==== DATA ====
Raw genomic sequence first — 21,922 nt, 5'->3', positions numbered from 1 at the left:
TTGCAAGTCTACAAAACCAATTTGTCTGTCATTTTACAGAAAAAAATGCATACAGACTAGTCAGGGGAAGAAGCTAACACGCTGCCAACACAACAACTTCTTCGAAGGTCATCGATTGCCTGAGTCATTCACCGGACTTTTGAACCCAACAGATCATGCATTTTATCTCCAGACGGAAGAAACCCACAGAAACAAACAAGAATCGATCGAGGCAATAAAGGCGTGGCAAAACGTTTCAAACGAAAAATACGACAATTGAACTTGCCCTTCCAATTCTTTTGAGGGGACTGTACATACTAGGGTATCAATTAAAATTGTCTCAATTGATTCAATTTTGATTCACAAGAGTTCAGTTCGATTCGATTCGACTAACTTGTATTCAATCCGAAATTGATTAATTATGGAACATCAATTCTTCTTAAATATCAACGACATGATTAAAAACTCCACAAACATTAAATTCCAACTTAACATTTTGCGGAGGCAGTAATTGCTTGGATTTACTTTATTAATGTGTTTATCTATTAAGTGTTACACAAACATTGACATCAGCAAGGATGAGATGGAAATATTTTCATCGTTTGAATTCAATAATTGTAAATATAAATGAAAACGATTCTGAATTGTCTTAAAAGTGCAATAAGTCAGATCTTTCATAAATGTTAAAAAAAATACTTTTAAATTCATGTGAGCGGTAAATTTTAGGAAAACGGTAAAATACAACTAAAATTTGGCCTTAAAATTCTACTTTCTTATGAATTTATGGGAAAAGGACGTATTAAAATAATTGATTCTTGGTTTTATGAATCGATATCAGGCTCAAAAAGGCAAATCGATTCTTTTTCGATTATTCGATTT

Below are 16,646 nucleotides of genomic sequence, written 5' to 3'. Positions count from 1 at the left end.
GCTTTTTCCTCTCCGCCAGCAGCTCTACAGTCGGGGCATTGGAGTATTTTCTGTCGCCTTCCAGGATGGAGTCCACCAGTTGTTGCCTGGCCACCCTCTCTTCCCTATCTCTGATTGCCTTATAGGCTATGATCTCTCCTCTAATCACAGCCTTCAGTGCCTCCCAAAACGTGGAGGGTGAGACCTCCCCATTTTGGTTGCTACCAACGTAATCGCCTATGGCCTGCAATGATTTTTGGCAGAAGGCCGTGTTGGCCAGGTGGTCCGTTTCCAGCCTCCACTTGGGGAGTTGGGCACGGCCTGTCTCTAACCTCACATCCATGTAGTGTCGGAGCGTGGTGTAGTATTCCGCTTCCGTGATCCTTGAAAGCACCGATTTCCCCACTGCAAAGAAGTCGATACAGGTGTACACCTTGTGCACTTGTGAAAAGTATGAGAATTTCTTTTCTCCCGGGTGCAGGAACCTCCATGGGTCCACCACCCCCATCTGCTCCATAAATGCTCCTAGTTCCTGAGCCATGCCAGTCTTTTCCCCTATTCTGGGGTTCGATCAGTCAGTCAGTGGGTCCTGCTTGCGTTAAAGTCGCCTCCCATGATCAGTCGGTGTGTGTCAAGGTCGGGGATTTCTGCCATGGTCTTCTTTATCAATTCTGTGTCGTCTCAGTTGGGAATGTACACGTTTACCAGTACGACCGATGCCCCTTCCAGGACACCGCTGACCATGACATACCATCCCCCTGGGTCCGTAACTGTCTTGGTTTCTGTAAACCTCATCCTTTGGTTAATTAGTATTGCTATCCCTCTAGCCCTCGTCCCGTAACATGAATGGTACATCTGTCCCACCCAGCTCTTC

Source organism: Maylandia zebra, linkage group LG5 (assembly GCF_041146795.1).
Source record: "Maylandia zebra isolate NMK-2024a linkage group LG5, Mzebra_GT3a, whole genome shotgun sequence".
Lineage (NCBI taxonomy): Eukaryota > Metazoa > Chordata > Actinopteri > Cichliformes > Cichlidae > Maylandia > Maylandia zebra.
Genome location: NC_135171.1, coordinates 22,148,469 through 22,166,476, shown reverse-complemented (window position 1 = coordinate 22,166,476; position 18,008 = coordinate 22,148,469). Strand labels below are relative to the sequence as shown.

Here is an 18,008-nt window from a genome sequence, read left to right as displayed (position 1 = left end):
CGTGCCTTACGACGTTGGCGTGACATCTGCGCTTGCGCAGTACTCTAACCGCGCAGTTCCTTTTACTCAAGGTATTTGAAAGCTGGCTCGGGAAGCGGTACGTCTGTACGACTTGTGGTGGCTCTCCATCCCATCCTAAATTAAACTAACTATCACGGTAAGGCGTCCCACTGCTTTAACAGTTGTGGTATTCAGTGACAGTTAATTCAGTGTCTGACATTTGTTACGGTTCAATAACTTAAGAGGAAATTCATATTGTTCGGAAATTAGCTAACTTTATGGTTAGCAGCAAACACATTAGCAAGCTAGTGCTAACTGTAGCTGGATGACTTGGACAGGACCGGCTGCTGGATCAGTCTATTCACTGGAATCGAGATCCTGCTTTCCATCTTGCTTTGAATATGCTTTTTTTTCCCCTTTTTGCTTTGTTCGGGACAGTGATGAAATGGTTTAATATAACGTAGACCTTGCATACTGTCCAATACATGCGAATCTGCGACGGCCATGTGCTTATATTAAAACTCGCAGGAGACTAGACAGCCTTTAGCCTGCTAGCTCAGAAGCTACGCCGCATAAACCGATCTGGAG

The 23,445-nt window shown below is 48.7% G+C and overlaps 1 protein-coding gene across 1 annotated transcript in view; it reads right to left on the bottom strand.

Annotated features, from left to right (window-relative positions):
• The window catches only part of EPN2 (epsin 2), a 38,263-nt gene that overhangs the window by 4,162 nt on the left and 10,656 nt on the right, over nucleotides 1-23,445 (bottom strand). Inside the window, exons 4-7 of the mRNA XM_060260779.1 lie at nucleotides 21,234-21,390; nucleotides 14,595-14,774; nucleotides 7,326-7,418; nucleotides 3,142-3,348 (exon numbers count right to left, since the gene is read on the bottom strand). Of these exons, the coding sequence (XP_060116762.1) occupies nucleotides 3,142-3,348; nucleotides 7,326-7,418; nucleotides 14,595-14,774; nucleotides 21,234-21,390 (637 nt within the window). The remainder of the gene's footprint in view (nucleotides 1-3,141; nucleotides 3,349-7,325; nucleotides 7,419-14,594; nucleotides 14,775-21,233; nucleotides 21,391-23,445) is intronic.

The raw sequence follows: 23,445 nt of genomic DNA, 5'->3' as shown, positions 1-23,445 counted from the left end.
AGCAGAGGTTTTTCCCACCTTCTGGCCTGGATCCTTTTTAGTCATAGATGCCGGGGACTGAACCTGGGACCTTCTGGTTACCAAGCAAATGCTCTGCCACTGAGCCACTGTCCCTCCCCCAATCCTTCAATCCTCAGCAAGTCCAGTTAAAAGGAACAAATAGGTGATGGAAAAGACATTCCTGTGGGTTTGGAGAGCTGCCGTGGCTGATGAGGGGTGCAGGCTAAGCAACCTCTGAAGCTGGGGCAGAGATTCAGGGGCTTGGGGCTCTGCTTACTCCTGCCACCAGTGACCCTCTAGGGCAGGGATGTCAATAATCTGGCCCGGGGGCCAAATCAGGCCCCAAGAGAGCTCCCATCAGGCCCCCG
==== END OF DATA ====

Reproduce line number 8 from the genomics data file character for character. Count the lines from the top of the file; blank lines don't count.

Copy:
Genome location: NC_135171.1, coordinates 22,148,469 through 22,166,476, shown reverse-complemented (window position 1 = coordinate 22,166,476; position 18,008 = coordinate 22,148,469). Strand labels below are relative to the sequence as shown.